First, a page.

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CheatingCheating Easiest approach to AI for games with imperfect information: cheat and look at the hidden information and outcomes of future chance events Easiest approach to AI for games with imperfect information: cheat and look at the hidden information and outcomes of future chance events This gives a deterministic game of perfect information, which can be searched with standard techniques (minimax, UCT, …) This gives a deterministic game of perfect information, which can be searched with standard techniques (minimax, UCT, …) Obviously not a reasonable approach in practice, but gives a useful bound on performance Obviously not a reasonable approach in practice, but gives a useful bound on performance Much used in commercial games Much used in commercial games

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Information Set Monte Carlo Tree Search (ISMCTS) Collect information about the value of a decision in the corresponding information set. Maintain a single tree Use each determinization only once Determinizations restrict search to a subtree of the information set tree.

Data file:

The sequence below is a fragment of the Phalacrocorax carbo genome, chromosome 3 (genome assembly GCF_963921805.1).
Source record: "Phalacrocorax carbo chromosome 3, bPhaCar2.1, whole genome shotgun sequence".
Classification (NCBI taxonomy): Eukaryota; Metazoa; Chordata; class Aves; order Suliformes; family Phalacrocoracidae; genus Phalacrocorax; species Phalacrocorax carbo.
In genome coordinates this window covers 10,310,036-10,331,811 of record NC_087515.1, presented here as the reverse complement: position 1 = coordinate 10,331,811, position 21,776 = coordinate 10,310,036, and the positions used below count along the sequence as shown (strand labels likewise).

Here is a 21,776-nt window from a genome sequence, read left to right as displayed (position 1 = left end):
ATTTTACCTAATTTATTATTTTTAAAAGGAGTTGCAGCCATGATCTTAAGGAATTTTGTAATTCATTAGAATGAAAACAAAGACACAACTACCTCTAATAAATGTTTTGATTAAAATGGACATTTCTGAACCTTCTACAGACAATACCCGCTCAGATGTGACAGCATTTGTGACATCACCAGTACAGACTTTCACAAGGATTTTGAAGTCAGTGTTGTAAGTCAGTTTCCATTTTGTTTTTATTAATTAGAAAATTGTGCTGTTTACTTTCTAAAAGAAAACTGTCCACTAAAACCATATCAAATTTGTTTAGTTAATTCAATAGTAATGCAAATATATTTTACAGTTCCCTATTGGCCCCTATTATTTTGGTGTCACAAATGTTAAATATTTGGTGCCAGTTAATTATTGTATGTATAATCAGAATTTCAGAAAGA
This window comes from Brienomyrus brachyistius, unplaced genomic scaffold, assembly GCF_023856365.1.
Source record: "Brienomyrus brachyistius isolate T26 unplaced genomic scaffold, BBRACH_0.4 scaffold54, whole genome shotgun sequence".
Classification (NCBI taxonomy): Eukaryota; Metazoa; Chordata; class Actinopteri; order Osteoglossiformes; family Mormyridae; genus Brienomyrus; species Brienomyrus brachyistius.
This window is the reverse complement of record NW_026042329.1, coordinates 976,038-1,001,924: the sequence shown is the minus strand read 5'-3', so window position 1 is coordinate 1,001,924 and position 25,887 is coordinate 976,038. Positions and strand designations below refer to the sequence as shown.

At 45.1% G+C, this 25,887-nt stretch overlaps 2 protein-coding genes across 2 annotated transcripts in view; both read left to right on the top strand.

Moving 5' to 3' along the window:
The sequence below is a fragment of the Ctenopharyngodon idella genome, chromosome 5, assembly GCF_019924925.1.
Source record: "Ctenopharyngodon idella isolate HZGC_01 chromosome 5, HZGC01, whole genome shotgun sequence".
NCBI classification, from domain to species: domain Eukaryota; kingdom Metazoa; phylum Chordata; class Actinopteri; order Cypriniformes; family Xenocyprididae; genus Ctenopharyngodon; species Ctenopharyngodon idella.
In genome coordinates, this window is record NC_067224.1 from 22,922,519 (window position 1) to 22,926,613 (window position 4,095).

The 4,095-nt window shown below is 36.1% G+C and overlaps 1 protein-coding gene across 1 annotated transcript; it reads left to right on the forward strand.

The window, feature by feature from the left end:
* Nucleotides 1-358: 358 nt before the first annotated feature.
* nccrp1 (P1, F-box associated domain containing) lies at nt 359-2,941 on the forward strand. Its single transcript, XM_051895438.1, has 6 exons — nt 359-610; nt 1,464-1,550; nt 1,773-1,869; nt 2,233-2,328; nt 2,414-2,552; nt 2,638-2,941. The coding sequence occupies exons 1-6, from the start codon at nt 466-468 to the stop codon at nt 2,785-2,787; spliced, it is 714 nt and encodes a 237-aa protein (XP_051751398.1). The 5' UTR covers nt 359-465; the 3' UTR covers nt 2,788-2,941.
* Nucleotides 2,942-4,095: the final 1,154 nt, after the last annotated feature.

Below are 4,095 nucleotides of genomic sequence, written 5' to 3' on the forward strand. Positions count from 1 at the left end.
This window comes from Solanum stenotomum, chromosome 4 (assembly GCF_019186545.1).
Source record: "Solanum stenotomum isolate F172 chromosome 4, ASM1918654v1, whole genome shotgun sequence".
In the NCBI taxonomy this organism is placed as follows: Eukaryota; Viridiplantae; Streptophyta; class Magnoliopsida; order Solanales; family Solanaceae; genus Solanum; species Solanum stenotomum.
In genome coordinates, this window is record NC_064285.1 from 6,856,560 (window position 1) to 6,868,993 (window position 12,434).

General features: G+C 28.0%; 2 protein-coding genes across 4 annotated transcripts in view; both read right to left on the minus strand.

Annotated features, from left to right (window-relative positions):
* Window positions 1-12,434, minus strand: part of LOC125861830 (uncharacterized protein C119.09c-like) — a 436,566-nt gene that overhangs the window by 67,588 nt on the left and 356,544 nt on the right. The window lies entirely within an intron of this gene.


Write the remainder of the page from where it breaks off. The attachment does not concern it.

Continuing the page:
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Board game designed by Reiner Knizia Hidden information: cant see the identities of opponents pieces Simultaneous moves: combat is resolved by both players simultaneously choosing a card Lord of the Rings: The Confrontation Also Phantom 4,4,4, Dou Di Zhu and several other card games…

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MCTS for Real-Time Games Limited roll-out budget – Heuristic knowledge becomes important Action space may be too fine-grained – Take Macro-actions – Otherwise planning will be very short-term May be no terminal node in sight – Again, use heuristic – Tune simulation depth Next-state function may be expensive – Consider making a simpler abstraction

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PTSP Demo

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Summary MCTS: exciting area of research Many impressive achievements already – With many more to come Some interesting directions: – Applications beyond games – Comparisons with other search methods – Heuristic knowledge is important – more work needed on learning it – Efficient parameter tuning – POMDPs – Uncertainty – Macro-actions – Hybridisation with other CI methods e.g. Evolution

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Questions? Browne C., Powley E., Whitehouse D., Lucas S., Cowling P.I., Rohlfshagen P., Tavener S., Perez D. and Samothrakis S., Colton S. (2012): "A Survey of Monte Carlo Tree Search Methods" IEEE Transactions on Computational Intelligence and AI in Games, IEEE, 4 (1): 1-43.

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Advertising Break Sep 28: Essex workshop on AI and Games – Strong MCTS Theme – Organised by Essex Game Intelligence Group Next week: AIGAMEDEV Vienna AI summit – Find out what games industry people think – Resistance competition and MCTS tutorial (!)